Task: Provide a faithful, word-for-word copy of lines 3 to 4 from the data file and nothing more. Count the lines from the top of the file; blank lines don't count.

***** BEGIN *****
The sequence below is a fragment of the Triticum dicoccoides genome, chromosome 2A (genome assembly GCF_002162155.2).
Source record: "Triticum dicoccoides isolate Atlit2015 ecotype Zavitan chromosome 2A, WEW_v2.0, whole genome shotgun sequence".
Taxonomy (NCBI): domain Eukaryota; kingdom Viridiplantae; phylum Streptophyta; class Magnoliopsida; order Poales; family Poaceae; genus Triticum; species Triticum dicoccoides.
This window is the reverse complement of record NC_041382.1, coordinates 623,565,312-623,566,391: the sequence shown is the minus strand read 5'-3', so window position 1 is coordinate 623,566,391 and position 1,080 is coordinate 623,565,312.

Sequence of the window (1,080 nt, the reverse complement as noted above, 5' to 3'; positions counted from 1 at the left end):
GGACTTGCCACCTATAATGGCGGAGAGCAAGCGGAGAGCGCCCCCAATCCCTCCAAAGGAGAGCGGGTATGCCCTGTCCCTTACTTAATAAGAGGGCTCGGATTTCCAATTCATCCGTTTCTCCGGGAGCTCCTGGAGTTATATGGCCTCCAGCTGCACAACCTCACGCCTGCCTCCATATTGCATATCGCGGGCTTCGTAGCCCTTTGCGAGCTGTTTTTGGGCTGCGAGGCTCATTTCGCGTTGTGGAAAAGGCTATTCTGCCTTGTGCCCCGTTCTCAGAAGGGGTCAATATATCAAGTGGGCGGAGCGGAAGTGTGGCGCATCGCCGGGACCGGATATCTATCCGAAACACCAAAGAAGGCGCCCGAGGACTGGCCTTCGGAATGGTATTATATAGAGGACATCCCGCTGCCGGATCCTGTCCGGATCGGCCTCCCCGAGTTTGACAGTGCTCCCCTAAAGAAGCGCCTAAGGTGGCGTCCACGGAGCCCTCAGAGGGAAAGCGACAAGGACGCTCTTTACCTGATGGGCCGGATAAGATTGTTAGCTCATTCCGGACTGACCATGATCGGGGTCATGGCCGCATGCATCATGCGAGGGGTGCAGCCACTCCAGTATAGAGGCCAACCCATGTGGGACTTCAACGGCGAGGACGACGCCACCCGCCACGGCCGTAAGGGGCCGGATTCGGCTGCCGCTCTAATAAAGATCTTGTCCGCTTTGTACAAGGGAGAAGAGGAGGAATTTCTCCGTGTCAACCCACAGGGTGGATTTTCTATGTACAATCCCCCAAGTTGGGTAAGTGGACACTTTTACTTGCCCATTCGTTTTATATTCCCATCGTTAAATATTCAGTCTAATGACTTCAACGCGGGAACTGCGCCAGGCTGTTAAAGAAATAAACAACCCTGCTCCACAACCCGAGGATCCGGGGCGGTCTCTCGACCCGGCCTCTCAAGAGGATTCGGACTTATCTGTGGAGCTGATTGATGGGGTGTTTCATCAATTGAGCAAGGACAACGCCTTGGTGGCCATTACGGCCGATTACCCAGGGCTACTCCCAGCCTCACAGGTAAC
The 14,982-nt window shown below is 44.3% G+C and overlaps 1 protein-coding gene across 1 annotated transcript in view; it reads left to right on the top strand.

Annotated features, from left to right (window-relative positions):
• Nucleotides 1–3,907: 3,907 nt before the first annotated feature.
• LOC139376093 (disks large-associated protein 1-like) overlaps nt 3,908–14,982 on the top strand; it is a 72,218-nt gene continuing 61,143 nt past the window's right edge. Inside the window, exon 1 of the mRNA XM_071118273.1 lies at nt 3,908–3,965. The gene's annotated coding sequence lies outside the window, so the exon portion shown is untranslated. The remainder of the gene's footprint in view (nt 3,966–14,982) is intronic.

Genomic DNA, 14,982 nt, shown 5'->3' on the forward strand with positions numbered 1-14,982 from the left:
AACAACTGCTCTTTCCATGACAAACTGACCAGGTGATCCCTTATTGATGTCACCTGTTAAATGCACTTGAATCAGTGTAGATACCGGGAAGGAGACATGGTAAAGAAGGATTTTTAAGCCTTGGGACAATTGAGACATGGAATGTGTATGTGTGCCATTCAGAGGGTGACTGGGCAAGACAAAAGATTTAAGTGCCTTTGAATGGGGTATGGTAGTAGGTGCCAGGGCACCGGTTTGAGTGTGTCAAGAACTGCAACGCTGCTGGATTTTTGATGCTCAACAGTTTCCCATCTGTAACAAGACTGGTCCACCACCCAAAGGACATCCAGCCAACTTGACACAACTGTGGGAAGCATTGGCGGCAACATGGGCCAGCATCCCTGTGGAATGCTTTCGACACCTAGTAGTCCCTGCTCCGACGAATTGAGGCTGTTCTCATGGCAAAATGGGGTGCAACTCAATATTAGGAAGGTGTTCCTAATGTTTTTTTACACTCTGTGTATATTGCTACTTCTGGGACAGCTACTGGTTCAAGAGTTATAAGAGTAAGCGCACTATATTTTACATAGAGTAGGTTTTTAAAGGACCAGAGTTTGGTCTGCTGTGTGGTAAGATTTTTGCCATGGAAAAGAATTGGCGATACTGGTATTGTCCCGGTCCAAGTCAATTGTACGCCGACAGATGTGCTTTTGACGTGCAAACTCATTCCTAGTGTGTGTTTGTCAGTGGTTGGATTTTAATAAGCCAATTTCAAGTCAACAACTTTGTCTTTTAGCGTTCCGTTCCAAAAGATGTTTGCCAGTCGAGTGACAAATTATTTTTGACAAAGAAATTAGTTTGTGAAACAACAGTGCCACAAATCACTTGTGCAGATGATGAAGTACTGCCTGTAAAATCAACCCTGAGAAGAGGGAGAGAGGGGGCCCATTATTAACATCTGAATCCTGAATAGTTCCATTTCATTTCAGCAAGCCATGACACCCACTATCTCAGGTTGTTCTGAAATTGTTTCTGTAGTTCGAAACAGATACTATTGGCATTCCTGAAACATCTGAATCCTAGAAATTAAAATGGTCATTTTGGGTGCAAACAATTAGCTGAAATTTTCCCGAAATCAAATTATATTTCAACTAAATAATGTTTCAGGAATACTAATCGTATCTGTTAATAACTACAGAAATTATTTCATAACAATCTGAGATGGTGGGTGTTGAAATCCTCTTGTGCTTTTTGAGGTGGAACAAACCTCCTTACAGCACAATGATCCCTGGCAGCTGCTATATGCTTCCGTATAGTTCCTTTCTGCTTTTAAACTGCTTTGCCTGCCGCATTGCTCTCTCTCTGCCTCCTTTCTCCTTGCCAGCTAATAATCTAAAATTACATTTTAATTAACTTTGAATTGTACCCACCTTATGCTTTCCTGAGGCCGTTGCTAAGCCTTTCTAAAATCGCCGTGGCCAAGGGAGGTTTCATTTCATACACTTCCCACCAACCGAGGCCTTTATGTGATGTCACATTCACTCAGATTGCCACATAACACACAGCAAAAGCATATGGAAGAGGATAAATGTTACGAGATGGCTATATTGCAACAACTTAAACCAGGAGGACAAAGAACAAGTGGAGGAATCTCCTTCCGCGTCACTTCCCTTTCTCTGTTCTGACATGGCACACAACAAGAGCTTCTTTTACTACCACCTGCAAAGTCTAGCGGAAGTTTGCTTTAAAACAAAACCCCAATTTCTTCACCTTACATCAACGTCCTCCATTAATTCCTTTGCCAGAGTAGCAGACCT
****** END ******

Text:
Taxonomy (NCBI): domain Eukaryota; kingdom Viridiplantae; phylum Streptophyta; class Magnoliopsida; order Poales; family Poaceae; genus Triticum; species Triticum dicoccoides.
This window is the reverse complement of record NC_041382.1, coordinates 623,565,312-623,566,391: the sequence shown is the minus strand read 5'-3', so window position 1 is coordinate 623,566,391 and position 1,080 is coordinate 623,565,312.